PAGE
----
Elder: This seems to grow wild in garden hedges, especially on derelict sites. It produces a wonderful, white musk blossom early in summer which results in a bumper crop of elderberries in August and September. Elderberry wine is a favourite product, but the fruit can also be used for jellies. A non-alcoholic cordial drink can be made from the early summer flowers. If humans don’t harvest the fruit, the birds will enjoy the glut.
The blackthorn: Again, this species is largely associated with hedges. Its prickly branches distinguish it from hawthorn (sceach geal). The sloe berries can be harvested after the first frost and have been used for sloe gin, for adding to pies, or to make a sort of wine. The species was traditionally associated with sinister spirits. In medieval times, blackthorn branches were used with other wood as pires to burn witches. The shillelagh hand weapon was associated with feuding combat and featured in the bloody faction fights of the nineteenth century.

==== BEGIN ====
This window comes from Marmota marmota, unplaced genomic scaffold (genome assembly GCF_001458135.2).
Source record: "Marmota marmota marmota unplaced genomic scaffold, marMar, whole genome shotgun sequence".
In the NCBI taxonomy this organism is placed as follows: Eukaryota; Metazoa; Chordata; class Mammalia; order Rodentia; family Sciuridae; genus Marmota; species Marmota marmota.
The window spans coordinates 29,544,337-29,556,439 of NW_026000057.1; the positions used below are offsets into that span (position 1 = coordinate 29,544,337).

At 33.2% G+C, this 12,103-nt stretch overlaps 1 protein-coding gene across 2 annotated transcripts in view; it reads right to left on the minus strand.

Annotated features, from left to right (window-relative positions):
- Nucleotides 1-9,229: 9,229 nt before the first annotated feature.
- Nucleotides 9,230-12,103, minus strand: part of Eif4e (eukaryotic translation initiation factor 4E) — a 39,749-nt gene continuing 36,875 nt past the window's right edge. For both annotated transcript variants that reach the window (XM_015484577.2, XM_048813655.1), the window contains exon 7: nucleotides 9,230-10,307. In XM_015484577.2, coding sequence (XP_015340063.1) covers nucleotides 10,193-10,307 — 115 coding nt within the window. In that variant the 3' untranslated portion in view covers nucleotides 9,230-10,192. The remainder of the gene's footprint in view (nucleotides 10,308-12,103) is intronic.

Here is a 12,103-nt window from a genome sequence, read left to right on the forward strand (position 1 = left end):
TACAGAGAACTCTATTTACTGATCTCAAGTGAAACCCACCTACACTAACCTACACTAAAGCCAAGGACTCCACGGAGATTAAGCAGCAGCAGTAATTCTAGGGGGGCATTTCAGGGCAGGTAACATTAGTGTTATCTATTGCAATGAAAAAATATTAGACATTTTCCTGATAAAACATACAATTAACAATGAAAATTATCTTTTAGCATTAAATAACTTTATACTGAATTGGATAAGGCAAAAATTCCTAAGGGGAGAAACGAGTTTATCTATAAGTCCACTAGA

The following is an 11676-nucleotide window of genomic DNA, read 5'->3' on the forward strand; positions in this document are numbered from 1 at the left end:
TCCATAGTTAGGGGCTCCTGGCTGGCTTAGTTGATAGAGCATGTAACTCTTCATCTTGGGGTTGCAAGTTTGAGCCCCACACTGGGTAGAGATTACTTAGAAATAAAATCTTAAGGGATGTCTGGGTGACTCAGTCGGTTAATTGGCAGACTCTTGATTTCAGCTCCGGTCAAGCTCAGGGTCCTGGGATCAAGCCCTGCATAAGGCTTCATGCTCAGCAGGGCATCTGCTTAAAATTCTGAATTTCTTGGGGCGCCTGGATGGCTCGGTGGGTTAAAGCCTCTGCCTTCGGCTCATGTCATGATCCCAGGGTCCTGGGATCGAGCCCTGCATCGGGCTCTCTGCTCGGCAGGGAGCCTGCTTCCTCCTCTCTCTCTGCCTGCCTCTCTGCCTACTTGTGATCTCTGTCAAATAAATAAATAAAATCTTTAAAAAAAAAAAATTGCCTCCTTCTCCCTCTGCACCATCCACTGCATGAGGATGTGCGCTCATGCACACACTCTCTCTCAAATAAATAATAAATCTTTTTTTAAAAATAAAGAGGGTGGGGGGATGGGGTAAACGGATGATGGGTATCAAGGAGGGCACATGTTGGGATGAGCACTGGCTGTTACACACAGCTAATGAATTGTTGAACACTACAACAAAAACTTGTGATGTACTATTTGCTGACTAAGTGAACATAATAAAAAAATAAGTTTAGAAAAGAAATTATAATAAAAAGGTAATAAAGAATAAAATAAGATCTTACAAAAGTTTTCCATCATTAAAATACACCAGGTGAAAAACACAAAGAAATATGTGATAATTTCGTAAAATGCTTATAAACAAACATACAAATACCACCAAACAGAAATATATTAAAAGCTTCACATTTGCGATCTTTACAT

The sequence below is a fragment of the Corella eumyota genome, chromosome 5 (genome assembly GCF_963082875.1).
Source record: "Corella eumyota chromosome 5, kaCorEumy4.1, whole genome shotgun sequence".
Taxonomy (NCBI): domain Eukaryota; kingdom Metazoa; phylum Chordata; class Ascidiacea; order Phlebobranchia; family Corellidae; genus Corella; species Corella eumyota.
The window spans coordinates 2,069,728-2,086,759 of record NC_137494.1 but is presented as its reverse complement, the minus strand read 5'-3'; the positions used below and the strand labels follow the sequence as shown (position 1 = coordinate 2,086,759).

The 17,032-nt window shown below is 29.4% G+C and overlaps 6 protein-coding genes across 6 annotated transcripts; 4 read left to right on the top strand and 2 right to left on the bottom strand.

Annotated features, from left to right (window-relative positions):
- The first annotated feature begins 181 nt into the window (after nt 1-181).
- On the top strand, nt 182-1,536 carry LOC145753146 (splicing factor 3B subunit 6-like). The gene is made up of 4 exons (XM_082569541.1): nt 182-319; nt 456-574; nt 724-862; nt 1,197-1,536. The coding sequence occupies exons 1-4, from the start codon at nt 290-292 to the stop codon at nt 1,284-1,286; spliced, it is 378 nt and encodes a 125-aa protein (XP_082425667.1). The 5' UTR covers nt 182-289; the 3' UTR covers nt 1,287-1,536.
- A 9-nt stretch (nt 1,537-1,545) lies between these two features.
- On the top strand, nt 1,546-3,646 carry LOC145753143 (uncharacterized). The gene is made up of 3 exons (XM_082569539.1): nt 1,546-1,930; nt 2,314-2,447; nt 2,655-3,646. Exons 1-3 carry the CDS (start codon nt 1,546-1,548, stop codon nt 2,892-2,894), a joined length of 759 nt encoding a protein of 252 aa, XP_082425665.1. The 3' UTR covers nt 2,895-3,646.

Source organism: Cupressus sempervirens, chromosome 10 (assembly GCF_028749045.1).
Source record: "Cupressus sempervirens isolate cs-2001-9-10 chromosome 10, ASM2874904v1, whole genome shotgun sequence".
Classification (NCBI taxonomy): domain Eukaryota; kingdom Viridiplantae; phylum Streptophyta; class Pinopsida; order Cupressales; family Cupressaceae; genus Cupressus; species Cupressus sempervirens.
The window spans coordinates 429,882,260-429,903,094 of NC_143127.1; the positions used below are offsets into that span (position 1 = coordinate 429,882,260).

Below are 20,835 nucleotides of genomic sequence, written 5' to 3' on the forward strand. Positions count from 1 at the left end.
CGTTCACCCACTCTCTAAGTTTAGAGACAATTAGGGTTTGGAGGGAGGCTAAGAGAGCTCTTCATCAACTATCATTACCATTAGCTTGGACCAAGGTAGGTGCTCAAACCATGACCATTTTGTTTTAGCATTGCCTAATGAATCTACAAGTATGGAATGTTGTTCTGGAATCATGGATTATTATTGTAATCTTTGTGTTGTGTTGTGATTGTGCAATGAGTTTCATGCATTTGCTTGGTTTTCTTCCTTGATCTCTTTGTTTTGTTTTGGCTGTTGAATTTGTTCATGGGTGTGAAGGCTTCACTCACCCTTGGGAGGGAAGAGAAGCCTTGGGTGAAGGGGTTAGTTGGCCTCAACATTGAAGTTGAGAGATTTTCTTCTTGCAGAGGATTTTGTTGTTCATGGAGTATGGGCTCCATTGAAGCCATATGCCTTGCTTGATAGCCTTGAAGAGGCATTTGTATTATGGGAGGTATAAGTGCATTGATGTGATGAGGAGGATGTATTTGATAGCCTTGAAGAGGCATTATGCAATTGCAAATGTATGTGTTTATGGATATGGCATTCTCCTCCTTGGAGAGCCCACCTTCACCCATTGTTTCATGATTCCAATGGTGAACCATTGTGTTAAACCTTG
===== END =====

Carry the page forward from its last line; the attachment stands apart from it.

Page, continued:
Oak: This was highly prized by the Celts, who built homes, weapons and boats from the species. Acorns were fed to swine. When English colonists moved inland across Ireland from Tudor times onwards, they paid special attention to felling the mighty oak. Queen Elizabeth I built much of her fleet from Irish Oak to battle against the Spanish Armada. Today, more happily, bog oak provides material for groups of amateur sculptors, who clean, shape and varnish artistic pieces that they often sell to avid collectors.
* In Leitrim and other counties, a social and ecological concern has arise in recent decades. Commercial companies have brought up tracts of land, sometimes on hillsides, for the planting of Sitka Spruce evergreen forests. In some cases companies have leased farmland and paid farmers to plant and manage the trees until harvesting. This has affected land prices. In addition, it is asserted that the pine trees acidify runoff water that finds its way into farmland and into rivers, affecting grass production and fish numbers. Campaigners against Sitka Spruce are asking government to encourage more planting of deciduous broadleaved species of trees.
Featured image from Dave Bleasdale.